The Noyes Laboratory
Chemical sciences in the United States have been immeasurably strengthened by the important and continuing interdisciplinary research conducted by Noyes Laboratory scientists.
The principal occupant of Noyes Laboratory at the University of Illinois at Urbana-Champaign has been the Department of Chemistry. But Noyes Laboratory incorporated a groundbreaking design that provided excellent research and teaching facilities for hundreds of faculty and thousands of students. As such, Noyes also housed at various times the departments of Biochemistry, Chemical Engineering, and Bacteriology, and the Illinois State Water Survey.
The roster of scientists who studied or taught at Noyes Laboratory reads like a who’s who of American chemistry. It includes ten Nobel Prizewinners; twenty-three presidents of the American Chemical Society; and twelve winners of the Priestley Medal, the highest honor bestowed by the American Chemical Society (see below). The first African American to receive a doctoral degree in Chemistry did his research at Noyes Laboratory.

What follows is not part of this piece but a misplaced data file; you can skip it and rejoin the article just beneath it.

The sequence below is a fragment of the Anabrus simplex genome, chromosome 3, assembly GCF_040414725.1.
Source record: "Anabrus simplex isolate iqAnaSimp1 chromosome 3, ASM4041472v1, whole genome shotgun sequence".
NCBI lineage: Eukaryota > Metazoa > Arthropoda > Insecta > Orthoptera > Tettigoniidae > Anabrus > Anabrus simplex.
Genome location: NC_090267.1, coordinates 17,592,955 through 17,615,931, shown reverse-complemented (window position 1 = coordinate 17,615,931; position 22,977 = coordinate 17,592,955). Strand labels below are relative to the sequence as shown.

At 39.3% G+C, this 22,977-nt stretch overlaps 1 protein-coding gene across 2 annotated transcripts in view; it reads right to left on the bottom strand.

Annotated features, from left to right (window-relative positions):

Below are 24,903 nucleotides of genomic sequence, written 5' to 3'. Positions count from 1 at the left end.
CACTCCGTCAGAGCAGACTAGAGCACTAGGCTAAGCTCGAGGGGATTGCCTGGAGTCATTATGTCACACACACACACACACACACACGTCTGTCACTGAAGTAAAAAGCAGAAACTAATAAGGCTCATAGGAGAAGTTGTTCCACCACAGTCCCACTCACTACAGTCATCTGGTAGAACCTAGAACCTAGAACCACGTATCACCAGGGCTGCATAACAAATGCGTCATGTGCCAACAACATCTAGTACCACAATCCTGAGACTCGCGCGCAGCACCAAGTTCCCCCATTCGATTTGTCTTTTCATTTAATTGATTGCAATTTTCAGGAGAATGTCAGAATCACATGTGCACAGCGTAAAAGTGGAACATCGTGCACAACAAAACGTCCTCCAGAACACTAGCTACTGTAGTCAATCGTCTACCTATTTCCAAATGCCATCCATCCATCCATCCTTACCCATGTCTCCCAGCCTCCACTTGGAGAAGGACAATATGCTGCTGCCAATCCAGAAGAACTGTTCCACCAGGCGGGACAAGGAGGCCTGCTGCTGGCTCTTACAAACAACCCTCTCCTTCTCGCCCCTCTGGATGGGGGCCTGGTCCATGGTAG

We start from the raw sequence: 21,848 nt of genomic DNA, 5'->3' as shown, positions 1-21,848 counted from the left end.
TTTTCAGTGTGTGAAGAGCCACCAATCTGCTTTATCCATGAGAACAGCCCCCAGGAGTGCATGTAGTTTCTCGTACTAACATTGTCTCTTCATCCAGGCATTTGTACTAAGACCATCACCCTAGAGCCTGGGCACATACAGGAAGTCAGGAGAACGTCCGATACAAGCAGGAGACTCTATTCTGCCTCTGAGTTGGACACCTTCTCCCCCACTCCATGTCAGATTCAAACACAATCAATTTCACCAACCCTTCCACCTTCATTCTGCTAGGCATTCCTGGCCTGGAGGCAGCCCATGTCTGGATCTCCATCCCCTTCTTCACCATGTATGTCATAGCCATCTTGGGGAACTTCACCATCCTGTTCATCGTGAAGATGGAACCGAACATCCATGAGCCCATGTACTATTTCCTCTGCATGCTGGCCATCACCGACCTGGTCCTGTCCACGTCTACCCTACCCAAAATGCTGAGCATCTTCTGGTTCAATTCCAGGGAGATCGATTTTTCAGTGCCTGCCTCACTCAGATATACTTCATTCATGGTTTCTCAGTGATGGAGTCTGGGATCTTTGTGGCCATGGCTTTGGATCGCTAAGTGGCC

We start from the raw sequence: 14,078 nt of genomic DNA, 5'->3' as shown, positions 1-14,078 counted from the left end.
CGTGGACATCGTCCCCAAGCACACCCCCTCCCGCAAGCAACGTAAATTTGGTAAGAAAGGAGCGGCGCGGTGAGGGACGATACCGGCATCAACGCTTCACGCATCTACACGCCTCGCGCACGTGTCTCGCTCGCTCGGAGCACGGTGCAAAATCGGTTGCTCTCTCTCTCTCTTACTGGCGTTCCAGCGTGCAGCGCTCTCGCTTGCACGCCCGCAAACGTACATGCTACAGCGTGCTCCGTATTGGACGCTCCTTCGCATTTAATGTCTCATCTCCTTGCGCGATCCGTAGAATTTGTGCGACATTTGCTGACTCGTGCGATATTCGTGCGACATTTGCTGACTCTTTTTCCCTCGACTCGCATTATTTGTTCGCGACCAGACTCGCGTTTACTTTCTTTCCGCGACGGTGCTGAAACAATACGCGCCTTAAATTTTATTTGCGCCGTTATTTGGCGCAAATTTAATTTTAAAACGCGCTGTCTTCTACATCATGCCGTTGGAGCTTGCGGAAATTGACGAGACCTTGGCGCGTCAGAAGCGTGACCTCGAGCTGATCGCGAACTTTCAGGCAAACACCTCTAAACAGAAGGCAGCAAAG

But the mere naming of prominent scientists who have been associated with Noyes Laboratory through its history does not detail the important research that has taken place within its walls. Such a list would include the development of NMR spectroscopy as a tool for chemists by Herbert Gutowsky, the elucidation of the theory of electron transfer by Rudolph Marcus, the development of Fourier-transform microwave spectrometry by William Flygare, advances in the field of chemical information by Marion Sparks, the pioneering research in coordination chemistry in the United States by John C. Bailar Jr., the discovery of the amino acid threonine by William C. Rose and its synthesis by Herbert Carter, and the work of Roger Adams on identifying the active ingredients in marijuana. Other advances that occurred at Noyes include the discovery of the synthetic sweetener cyclamate by Ludwig Audrieth and Michael Sveda, the discovery of lipoic acid by Irwin Gunsulas, the invention of high-intensity X-ray tubes by George Clark, and the seminal studies on air pollution by Henry Fraser Johnstone. The manufacture of fine chemicals took place at Noyes after the traditional source, Germany, dried up during the First World War. From that project two important series originated at Noyes Laboratory: Organic Syntheses, founded in 1921 and Organic Reactions, founded in 1942, both initiated by Roger Adams.
The American Chemical Society designated Noyes Laboratory a National Historic Chemical Landmark on September 14, 2002.
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Excerpted with permission, National Historic Chemical Landmarks Program